Pretty sure we can all agree that 2020 has been an absolute shit show for most people. Even other writers, those of us who thrive on social distancing ourselves from anyone and/or everyone, are starting to feel the struggle…which is why I kinda feel bad for this next part.
This past year was amazing for me.
There have been down moments (remote learning is not fun to deal with, and some a$$hat got hold of one of my credit cards), but overall, my life has changed for the better. I’ve got a new job I love (except for the idiots who come in, refusing to wear a mask) and coworkers I enjoy working with. I graduated college, summa cum laude. I self-published my first book. I finally got my teeth taken care of, I’ve started eating a little healthier (I’ve lost 10lbs! *dances*), and I’m taking steps to keep the momentum. I’m about halfway packed for my move next month and have paid off one of my big monthly bills.
I’m trying not to jinx anything, but I can’t help but to be excited for the new year.
We have new leadership (suck it, dumpster fire!), a new vaccine (yes, it was rushed; no, I don’t exactly trust it, either, but it’s better than nothing)…in 39 days, I’ll also have a new address and a new roommate. It’s hard not to feel hopeful.
I am standing by my decision from last year; I’m not going to focus on any new year resolutions. I’m just going to keep on working on where I want to be in 2030. For 2021, that means the Indiana side of Louisville, Kentucky. Between now and the end of January, there’s going to be a LOT going on. If anything good happens, I’ll share it, but what fun stuff can come from packing? And why do I have a sudden sinking feeling that this move is going to be more eventful than anticipated? 😬😬😬
We’re jumping back into the music with a story, feet first! This was recommended by a friend. I didn’t understand at first, because I am not a car person (except for Mustangs. 😍), but then I read the lyrics. It’s actually not a bad sci-fi story. I was not expecting that. The only group from that time frame that I ever thought of having any kind of storyline was Pink Floyd, and that wasn’t sci-fi. I guess this is what you get when you’re left to your 70s/80s child sister to raise? I grew up with Bowie and Michael (George and Jackson) and missed out on a lot, apparently. Kinda disappointed, though. My dad was a huge sci-fi fan, but he never introduced me to Rush or told me about Brian Mays being an astrophysicist! To be fair, he might not’ve known, but still. I have so much geeky catching up to do…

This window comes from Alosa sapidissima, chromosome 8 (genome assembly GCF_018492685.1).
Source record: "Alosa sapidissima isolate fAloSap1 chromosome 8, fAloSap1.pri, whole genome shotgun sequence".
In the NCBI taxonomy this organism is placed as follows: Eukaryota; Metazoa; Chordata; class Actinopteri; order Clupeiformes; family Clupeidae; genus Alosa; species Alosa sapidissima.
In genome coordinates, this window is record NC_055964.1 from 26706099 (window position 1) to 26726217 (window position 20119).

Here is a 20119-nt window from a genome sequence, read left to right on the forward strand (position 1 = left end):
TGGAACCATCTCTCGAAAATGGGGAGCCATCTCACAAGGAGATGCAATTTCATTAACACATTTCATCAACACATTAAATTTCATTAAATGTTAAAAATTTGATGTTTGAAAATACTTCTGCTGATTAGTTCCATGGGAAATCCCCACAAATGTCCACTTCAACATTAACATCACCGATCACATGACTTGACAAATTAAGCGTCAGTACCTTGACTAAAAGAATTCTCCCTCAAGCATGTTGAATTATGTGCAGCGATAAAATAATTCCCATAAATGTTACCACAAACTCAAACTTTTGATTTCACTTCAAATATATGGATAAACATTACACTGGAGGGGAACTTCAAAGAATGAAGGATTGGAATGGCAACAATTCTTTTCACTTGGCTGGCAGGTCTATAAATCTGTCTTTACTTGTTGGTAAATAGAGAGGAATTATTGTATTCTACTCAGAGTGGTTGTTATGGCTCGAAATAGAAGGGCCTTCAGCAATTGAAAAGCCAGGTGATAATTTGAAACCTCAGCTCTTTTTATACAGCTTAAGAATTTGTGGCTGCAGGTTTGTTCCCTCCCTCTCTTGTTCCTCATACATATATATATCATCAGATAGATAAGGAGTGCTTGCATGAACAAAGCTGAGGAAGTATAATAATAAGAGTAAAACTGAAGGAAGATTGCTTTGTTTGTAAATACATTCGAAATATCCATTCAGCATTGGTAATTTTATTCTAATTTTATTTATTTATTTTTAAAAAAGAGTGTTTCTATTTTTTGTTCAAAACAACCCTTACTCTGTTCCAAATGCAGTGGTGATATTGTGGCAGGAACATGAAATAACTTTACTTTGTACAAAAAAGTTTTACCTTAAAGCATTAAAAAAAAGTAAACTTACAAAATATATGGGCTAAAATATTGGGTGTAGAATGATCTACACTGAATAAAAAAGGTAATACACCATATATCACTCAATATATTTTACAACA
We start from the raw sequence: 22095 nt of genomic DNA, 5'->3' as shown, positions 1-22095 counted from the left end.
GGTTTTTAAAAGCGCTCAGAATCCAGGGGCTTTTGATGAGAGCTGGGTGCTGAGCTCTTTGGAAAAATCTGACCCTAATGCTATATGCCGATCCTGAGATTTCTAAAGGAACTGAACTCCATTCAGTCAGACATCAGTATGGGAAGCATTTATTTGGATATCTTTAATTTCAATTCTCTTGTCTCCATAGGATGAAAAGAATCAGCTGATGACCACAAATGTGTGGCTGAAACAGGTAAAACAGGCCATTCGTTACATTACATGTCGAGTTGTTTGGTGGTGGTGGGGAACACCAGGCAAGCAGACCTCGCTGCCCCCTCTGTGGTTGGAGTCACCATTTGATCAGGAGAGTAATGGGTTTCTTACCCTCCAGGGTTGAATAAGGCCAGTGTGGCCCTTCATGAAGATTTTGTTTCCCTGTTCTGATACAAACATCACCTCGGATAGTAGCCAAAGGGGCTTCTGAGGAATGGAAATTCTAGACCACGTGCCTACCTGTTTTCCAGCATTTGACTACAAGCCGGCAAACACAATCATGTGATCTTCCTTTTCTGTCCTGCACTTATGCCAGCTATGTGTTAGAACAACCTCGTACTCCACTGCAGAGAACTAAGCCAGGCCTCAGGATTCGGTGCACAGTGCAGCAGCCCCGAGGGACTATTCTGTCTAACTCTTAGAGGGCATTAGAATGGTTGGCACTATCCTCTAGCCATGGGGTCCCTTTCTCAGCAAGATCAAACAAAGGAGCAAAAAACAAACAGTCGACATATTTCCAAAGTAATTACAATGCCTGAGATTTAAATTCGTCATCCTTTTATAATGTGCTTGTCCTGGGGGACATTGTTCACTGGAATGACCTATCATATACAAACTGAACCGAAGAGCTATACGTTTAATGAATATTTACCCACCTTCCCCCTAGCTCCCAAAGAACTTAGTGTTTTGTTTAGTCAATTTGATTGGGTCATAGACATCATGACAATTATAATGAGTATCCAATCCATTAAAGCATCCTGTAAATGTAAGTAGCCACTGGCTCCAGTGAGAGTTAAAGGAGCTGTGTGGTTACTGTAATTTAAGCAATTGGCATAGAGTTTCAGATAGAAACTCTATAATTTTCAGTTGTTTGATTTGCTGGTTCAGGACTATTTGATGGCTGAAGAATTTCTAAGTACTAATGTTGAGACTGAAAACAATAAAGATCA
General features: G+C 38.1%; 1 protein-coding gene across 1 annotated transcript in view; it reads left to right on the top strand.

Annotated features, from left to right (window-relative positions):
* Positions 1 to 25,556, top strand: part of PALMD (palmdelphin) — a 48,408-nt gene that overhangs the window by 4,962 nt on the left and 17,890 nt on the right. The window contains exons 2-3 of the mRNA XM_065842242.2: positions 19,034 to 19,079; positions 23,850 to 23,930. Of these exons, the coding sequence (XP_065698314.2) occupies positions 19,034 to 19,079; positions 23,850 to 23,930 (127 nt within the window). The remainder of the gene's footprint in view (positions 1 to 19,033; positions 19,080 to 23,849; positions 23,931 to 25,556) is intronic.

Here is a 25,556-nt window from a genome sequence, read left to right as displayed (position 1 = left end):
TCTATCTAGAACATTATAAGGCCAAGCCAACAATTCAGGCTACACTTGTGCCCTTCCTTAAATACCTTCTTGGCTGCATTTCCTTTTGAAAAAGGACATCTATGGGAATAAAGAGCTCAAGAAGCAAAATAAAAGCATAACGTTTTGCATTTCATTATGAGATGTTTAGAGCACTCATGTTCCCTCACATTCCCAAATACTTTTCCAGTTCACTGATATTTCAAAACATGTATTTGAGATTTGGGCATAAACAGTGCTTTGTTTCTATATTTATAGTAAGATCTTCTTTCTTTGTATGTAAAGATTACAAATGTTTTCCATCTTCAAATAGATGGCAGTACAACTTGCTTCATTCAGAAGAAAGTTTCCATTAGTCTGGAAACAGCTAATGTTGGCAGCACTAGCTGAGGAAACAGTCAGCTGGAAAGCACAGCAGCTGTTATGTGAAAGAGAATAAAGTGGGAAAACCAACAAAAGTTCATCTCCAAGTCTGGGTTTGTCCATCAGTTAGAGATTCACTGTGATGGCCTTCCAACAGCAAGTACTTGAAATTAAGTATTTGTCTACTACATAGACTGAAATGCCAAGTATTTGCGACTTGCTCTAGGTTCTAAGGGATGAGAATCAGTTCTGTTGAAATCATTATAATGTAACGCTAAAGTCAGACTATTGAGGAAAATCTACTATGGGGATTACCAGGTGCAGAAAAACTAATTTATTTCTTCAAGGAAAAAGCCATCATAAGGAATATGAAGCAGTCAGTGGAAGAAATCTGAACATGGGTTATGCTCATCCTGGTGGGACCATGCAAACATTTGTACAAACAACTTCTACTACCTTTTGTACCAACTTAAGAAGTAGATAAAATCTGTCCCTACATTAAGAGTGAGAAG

For any of you behind like me, here’s Rush with “Red Barchetta.” (Those of you who already knew, got any suggestions of where to start?)
This is going to be my soapbox song, because so many people don’t seem to realize that LGBT+ people have the same relationship issues as non-LGBT+. They argue over who will cook, who will clean, whose job it is to walk the dog this time. They live, they laugh, they love, and sometimes…sometimes they cheat.